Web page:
Albert Mohler: A Sad Day in American Constitutional History

The decision handed down this week by the Supreme Court of the United States, expanding the sex discrimination clause of the 1964 Civil Rights Act to include the categories now of LGBTQ, is going to be one of those decisions that will have massive and dangerous impact as a precedent.

It’s going to go down as one of those decisions in the history of the Supreme Court of the United States that will set the trajectory for our culture. And that is very lamentable.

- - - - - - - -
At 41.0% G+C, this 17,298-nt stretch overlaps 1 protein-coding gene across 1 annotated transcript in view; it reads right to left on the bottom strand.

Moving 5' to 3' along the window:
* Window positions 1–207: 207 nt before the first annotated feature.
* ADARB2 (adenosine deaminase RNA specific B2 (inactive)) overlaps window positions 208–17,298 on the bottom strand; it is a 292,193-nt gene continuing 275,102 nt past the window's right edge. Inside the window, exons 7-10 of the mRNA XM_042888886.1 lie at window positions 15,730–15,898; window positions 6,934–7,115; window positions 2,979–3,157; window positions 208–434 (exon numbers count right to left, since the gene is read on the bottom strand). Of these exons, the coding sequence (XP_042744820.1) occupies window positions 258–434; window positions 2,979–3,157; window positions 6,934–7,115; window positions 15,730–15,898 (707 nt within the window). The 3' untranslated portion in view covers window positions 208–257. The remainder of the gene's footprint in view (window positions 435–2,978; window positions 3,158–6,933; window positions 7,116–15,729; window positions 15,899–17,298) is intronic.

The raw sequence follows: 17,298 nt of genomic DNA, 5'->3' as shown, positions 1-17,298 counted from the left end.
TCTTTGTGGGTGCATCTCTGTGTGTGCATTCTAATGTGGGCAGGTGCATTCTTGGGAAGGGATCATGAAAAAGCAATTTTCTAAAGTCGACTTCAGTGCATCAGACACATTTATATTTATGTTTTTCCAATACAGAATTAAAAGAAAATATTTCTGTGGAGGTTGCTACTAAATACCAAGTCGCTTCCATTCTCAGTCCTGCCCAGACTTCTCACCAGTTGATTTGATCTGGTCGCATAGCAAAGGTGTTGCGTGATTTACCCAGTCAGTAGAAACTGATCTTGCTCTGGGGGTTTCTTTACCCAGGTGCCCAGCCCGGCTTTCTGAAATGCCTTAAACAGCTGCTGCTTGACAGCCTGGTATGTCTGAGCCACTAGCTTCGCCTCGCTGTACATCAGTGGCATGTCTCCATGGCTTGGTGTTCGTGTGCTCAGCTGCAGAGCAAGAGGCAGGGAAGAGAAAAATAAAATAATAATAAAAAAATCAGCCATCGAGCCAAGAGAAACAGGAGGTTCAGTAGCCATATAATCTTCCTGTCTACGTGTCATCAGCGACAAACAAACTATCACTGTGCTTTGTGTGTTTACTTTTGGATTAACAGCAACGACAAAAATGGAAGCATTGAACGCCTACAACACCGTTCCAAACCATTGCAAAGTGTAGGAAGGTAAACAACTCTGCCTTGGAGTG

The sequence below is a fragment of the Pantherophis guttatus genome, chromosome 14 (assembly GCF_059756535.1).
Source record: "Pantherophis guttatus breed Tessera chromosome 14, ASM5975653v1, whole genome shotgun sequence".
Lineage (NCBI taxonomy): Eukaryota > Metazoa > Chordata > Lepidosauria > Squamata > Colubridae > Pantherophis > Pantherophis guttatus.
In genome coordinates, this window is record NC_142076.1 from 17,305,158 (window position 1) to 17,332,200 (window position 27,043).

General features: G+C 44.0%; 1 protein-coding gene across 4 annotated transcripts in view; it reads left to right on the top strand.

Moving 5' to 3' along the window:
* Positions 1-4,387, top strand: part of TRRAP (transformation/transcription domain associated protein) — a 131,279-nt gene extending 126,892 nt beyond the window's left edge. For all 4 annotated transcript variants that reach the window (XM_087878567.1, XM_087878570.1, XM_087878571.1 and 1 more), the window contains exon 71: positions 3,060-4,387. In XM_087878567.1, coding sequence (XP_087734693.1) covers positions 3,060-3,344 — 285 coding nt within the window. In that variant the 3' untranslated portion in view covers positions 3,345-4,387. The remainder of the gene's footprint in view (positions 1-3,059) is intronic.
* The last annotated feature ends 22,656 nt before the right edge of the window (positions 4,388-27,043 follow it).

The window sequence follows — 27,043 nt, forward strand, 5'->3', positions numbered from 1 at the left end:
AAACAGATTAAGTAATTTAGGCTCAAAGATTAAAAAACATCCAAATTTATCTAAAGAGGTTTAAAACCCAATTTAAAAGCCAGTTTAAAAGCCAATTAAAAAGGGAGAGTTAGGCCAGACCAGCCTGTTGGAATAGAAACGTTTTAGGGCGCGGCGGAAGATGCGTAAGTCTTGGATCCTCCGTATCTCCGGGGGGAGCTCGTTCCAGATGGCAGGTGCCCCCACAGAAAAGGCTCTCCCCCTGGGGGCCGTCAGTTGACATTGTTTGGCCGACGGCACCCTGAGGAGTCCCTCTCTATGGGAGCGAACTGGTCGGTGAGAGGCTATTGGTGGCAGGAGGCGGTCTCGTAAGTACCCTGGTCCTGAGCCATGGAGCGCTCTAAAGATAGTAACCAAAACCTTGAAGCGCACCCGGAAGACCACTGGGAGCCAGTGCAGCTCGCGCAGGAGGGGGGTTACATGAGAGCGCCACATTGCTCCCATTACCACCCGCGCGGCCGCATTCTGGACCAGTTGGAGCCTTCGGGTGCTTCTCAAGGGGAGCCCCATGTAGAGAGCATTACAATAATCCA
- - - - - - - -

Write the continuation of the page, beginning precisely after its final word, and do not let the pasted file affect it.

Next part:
To argue that sex discrimination in 1964 had anything to do with the letters LGBTQ is irrational and it is intellectually dishonest. It’s sad that two conservative justices joined the majority in this case, including Chief Justice John Roberts and Justice Neil Gorsuch, who wrote the majority opinion after all. Justice Samuel Alito in dissent got it exactly right when he said that what the court did this week is not to judge, but rather to “legislate.”

And that is not what the Constitution calls upon the court to do. It’s a sad day in American constitutional history, and it sets the stage for even more sad days in our future.